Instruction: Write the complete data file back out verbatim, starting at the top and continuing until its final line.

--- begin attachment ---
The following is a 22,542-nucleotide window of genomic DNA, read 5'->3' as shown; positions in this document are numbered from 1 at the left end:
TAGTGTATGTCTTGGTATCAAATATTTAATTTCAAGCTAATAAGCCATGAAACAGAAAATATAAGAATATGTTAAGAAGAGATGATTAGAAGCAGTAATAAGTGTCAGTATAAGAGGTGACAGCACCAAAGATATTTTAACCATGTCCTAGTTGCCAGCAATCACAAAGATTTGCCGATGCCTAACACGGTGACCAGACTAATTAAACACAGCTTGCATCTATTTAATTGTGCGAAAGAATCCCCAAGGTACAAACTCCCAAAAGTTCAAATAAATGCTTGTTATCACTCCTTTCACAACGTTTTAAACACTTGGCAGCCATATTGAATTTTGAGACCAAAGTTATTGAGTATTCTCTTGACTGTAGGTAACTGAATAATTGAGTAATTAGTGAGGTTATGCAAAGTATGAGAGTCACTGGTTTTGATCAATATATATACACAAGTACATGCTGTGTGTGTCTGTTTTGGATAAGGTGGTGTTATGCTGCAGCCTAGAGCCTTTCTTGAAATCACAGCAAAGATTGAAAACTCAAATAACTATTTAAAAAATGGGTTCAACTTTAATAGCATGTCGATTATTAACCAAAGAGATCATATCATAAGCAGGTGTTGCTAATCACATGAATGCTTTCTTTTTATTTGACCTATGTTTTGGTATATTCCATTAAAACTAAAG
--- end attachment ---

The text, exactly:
The following is a 22,542-nucleotide window of genomic DNA, read 5'->3' as shown; positions in this document are numbered from 1 at the left end:
TAGTGTATGTCTTGGTATCAAATATTTAATTTCAAGCTAATAAGCCATGAAACAGAAAATATAAGAATATGTTAAGAAGAGATGATTAGAAGCAGTAATAAGTGTCAGTATAAGAGGTGACAGCACCAAAGATATTTTAACCATGTCCTAGTTGCCAGCAATCACAAAGATTTGCCGATGCCTAACACGGTGACCAGACTAATTAAACACAGCTTGCATCTATTTAATTGTGCGAAAGAATCCCCAAGGTACAAACTCCCAAAAGTTCAAATAAATGCTTGTTATCACTCCTTTCACAACGTTTTAAACACTTGGCAGCCATATTGAATTTTGAGACCAAAGTTATTGAGTATTCTCTTGACTGTAGGTAACTGAATAATTGAGTAATTAGTGAGGTTATGCAAAGTATGAGAGTCACTGGTTTTGATCAATATATATACACAAGTACATGCTGTGTGTGTCTGTTTTGGATAAGGTGGTGTTATGCTGCAGCCTAGAGCCTTTCTTGAAATCACAGCAAAGATTGAAAACTCAAATAACTATTTAAAAAATGGGTTCAACTTTAATAGCATGTCGATTATTAACCAAAGAGATCATATCATAAGCAGGTGTTGCTAATCACATGAATGCTTTCTTTTTATTTGACCTATGTTTTGGTATATTCCATTAAAACTAAAG